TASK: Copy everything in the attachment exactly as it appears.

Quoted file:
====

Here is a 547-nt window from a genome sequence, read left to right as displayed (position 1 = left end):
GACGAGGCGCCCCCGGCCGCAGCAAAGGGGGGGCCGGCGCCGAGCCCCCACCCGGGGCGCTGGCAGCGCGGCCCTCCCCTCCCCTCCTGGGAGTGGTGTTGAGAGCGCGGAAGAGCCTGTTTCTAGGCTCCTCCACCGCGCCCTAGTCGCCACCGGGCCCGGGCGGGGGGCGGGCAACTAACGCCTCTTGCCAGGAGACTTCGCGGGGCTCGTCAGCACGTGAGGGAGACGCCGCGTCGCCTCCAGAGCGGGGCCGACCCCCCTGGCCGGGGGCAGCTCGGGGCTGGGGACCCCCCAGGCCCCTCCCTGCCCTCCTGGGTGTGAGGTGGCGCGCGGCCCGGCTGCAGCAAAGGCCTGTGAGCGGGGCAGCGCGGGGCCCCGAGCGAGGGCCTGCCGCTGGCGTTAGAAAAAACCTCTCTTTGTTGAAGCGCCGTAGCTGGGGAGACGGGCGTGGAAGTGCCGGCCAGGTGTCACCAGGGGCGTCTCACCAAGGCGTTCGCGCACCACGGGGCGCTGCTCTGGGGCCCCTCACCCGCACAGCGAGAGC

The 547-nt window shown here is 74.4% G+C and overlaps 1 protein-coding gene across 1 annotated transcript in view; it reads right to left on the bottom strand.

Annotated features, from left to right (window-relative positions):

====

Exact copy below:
Here is a 547-nt window from a genome sequence, read left to right as displayed (position 1 = left end):
GACGAGGCGCCCCCGGCCGCAGCAAAGGGGGGGCCGGCGCCGAGCCCCCACCCGGGGCGCTGGCAGCGCGGCCCTCCCCTCCCCTCCTGGGAGTGGTGTTGAGAGCGCGGAAGAGCCTGTTTCTAGGCTCCTCCACCGCGCCCTAGTCGCCACCGGGCCCGGGCGGGGGGCGGGCAACTAACGCCTCTTGCCAGGAGACTTCGCGGGGCTCGTCAGCACGTGAGGGAGACGCCGCGTCGCCTCCAGAGCGGGGCCGACCCCCCTGGCCGGGGGCAGCTCGGGGCTGGGGACCCCCCAGGCCCCTCCCTGCCCTCCTGGGTGTGAGGTGGCGCGCGGCCCGGCTGCAGCAAAGGCCTGTGAGCGGGGCAGCGCGGGGCCCCGAGCGAGGGCCTGCCGCTGGCGTTAGAAAAAACCTCTCTTTGTTGAAGCGCCGTAGCTGGGGAGACGGGCGTGGAAGTGCCGGCCAGGTGTCACCAGGGGCGTCTCACCAAGGCGTTCGCGCACCACGGGGCGCTGCTCTGGGGCCCCTCACCCGCACAGCGAGAGC

The 547-nt window shown here is 74.4% G+C and overlaps 1 protein-coding gene across 1 annotated transcript in view; it reads right to left on the bottom strand.

Annotated features, from left to right (window-relative positions):